عنوان مقاله [English]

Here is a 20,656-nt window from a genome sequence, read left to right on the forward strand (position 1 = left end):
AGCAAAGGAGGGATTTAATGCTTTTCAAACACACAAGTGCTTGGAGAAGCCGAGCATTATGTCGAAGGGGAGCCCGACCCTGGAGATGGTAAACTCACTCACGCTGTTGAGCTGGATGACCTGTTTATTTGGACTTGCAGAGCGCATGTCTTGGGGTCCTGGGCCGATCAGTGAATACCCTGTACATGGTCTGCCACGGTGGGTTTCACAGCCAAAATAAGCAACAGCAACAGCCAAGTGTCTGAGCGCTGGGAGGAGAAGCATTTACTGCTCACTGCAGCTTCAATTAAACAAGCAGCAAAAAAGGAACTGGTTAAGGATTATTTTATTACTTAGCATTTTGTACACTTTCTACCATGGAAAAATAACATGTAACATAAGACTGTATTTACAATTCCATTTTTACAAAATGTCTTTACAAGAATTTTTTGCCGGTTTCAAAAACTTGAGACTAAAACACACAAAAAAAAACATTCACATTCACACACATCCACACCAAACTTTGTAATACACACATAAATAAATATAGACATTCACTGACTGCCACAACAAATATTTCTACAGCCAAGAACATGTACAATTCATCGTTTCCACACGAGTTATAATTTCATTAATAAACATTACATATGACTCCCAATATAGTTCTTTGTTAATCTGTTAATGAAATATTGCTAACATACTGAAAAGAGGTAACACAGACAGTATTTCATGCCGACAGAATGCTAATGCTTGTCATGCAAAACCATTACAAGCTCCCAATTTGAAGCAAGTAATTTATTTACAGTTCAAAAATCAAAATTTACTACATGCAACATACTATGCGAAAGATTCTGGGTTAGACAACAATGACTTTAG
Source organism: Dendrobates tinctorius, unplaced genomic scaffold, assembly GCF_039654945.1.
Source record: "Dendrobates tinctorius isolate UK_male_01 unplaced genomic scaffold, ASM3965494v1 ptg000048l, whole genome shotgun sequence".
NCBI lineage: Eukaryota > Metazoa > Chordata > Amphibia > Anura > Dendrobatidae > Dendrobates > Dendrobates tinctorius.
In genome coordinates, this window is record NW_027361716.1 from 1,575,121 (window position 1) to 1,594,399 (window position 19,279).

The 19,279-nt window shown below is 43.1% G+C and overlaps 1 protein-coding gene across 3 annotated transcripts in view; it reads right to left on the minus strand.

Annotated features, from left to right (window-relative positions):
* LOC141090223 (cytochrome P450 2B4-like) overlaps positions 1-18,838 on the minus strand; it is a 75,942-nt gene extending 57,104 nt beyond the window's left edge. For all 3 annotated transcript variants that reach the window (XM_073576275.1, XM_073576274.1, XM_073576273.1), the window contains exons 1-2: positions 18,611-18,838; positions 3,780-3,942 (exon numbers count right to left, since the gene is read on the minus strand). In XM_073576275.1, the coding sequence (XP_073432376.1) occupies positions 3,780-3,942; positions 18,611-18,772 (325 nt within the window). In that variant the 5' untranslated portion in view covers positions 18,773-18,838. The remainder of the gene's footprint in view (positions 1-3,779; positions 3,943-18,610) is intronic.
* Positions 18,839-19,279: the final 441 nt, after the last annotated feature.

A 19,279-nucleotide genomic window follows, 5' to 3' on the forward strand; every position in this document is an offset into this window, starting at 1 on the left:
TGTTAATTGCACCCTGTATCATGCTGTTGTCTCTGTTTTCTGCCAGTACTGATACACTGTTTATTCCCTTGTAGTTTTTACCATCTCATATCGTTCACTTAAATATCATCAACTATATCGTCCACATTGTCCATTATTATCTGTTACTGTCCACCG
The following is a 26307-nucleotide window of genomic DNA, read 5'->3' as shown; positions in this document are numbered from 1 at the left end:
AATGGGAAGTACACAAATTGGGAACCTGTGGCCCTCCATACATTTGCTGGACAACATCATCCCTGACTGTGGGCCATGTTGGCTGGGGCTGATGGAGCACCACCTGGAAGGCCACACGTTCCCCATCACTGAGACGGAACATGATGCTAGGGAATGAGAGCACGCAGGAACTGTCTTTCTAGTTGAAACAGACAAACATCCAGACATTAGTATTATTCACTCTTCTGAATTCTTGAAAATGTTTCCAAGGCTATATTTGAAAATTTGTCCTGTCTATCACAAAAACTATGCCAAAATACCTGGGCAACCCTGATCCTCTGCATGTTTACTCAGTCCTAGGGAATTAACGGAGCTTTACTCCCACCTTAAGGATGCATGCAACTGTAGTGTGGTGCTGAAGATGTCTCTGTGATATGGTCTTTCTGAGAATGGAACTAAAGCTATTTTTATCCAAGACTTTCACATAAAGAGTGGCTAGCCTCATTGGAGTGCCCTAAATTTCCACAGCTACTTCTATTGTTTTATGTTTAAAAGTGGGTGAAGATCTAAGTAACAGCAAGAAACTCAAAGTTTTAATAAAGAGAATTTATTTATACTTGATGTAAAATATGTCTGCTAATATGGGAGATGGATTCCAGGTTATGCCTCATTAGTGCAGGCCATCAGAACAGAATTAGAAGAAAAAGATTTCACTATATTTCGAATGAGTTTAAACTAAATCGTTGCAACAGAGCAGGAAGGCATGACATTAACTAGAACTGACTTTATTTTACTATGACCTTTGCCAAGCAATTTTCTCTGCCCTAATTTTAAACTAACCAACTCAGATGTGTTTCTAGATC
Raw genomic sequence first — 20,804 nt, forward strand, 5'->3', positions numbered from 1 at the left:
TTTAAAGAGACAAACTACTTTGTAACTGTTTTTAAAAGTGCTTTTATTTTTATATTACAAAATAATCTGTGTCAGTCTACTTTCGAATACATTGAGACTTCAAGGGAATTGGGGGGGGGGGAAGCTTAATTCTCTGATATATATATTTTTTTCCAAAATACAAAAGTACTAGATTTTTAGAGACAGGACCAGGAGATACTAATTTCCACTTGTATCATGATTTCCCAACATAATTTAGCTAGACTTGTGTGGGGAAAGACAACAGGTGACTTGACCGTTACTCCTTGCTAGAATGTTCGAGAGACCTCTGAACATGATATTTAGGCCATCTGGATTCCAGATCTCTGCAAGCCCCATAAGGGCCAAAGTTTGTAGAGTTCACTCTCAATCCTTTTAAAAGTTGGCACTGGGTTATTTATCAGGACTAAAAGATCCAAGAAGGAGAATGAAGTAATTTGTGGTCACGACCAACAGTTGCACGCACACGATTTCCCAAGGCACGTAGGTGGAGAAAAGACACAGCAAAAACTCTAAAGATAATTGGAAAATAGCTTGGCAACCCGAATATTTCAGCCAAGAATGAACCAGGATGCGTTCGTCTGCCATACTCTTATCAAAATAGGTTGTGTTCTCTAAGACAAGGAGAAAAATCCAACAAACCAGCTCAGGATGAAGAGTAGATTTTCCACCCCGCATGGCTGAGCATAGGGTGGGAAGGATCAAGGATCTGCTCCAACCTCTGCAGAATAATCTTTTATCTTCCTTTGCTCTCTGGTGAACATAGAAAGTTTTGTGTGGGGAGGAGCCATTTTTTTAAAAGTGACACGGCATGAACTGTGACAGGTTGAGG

The essence of cinema lies in its moving pictures, with the visual aspect holding particular significance. However, the human mind plays a distinct role in both the creation and perception of films. This is why some cinema theorists refer to it as ‘the art of the mind.’ By evoking the viewer's feelings and emotions, a film engages with their mind. Avicenna's perspective highlights that the perception of partial meanings triggers emotional responses in the audience, a function attributed to the estimative faculty within the human soul. In Avicenna's philosophical framework, the soul comprises various faculties, each contributing to the perception of films or the creation of cinematic scenes according to their specific functions. One such influential faculty is the imagination. Nevertheless, Avicenna's psychological insights underscore the vital role of the Estimative Faculty in the perception of films. The estimative faculty, as one of the soul's most crucial faculties, plays a significant role in both the creation and comprehension of films. Its functions include perceiving partial meanings and cognitive errors. As a result, the estimative faculty often prevails over other mental faculties when an audience engages with a film. This article investigates the role of the Estimative Faculty in perceiving partial meanings, cognitive errors, imitation of inner emotions, and rendering partial judgments within the context of cinema. To illustrate the impact of this faculty, we offer a focused analysis of the horror genre and the school of expressionism in this regard.